Not All Professors Shirk Their Duty
James Lindsay, a professor at Colorado State University, showed a couple of the controversial cartoons to his Islamic history class, in an earnest attempt to address current events and also to bridge the gap of understanding between Muslim students in the class who did not approve of the cartoons and other classmates who felt confused by the furor surrounding their publication:
The polar takes on the cartoons has illustrated a large difference between Islam and the West: Tolerance is an aspect of Western life, but not necessarily a part of Islam, Lindsay said.The cartoons were generally well received in such an academic setting:
The professor used the movie "The Life of Brian" as an example. The film, made by the cult comedy crew Monty Python's Flying Circus, lampooned the story of Jesus by following the life of an average guy who was born in the manger next door to Christ.
"Christians aren't really thrilled with 'The Life of Brian' but they don't go and shoot Terry Jones and Monty Python's Flying Circus," Lindsay said.
Students interviewed on campus Thursday afternoon generally supported the professor's decision, so long as the presentation was tactful.Finally, a professor who embraces the academic mission wholeheartedly, who acknowledges that higher education often tackles edgy subjects that might "offend" someone, and believes that the point of thinking critically is to see all sides of a debate and to formulate an opinion based upon the available evidence, rather than simply regurgitate a party line or the professor's own ideology. Students, like the public at large, should make their own determination of the cartoon's standing, rather than leaving that role to the moral arbiters at CNN. Disagreement is not an undesirable outcome, and the professor in this instance makes the clearest case for freedom of speech, one that includes a freedom to offend, but not a right to not be offended.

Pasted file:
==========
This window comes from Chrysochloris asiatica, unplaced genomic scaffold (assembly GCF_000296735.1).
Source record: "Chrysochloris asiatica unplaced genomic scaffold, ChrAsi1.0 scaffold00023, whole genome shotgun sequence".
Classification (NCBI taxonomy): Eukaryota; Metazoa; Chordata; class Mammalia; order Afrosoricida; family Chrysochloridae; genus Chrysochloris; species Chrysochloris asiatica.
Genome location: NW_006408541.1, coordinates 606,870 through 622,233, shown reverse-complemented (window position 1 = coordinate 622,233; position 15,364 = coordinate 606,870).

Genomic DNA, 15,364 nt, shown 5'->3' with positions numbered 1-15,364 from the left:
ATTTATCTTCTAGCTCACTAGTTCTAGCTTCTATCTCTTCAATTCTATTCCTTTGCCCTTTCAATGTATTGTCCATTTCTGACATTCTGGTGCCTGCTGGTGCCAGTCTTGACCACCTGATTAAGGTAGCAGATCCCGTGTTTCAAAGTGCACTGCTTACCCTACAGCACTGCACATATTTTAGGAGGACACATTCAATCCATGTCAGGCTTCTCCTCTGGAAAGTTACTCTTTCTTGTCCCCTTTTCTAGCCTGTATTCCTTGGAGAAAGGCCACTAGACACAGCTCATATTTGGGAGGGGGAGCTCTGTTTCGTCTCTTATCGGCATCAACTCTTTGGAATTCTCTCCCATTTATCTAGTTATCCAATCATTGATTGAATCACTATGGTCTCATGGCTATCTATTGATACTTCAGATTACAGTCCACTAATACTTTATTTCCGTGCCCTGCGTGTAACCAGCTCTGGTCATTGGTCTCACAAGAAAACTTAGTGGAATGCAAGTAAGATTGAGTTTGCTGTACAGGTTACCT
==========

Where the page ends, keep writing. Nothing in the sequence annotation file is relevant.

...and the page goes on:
"I think it's almost necessary ... in an academic setting, if you're studying it," said international studies senior Jonathan Bishop. "It's especially valuable to see what the controversy is over, not just that there is a controversy."
Another student agreed.
"Everywhere I've heard in the media takes the side of the Muslims," said Bobby Hodge, a liberal arts senior. "Since it's (shown in) a class, it's dealing with current events."
Others said they would have been offended in the class if they were Muslim, but noted that the acceptability of the cartoons hinges on their presentation - whether it was objective and academic, or ethnocentric and ignorant.
But Safar was firm in his belief that the blasphemy should simply not have been shown.
"(Lindsay) made a huge mistake by putting up the cartoons," Safar said. "Not only that, he's making the gap between the three religions bigger and bigger. ... Making chaos between people - I don't think that's the correct way of achieving peace."
The professor, on the other hand, articulated Western societies' own uncompromising take on freedom of expression.
"My job is not to bring people together," Lindsay said. "My job is to teach history. History is not pleasant in many cases, and I made it very clear in class that this is America and you all have the right to offend but you do not have the right to not be offended."
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